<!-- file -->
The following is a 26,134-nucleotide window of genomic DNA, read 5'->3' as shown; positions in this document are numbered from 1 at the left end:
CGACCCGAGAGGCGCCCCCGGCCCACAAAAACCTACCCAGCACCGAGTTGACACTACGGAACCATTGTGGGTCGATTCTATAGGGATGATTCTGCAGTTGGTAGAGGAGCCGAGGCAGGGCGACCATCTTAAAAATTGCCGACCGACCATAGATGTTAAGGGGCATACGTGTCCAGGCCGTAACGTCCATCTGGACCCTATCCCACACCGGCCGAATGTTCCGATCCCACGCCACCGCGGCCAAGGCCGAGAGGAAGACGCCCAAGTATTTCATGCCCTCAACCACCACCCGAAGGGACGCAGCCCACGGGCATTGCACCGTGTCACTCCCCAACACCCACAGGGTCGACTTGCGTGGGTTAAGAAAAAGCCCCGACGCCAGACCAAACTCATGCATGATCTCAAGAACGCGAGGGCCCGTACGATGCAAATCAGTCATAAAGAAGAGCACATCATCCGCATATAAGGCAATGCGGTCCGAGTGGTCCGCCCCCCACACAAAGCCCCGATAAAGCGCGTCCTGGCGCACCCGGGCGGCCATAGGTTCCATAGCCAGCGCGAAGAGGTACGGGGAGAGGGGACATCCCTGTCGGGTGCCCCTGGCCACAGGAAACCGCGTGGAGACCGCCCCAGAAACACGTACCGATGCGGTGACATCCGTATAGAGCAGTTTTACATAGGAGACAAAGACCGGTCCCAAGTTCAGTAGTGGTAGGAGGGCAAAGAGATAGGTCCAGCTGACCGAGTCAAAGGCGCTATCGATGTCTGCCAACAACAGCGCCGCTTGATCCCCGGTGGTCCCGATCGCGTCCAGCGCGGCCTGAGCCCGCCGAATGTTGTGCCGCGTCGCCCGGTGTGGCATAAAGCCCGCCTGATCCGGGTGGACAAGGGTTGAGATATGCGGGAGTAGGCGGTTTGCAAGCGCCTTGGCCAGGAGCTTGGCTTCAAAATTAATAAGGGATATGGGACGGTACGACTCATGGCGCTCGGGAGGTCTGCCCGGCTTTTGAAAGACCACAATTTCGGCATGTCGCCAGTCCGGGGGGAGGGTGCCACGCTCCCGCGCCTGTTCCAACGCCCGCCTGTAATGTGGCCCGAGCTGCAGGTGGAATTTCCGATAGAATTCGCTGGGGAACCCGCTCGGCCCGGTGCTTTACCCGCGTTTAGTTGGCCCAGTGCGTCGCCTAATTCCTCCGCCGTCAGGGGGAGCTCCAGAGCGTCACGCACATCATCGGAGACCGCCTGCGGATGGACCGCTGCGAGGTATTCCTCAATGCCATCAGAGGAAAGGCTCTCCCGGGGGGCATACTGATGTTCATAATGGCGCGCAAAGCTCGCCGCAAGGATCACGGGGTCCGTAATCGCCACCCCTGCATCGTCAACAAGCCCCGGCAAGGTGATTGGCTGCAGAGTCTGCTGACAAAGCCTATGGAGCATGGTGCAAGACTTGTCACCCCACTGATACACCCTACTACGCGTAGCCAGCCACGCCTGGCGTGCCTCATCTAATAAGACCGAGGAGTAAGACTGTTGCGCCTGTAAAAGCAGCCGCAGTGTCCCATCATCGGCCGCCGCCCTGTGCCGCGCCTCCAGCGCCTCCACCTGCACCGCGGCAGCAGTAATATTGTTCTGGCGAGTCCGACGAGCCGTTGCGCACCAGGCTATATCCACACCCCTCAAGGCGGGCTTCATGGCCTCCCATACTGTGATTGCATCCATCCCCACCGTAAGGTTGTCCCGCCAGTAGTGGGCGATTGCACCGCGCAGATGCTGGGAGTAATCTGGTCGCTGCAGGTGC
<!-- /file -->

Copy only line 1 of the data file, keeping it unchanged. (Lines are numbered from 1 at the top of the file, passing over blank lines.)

The following is a 26,134-nucleotide window of genomic DNA, read 5'->3' as shown; positions in this document are numbered from 1 at the left end: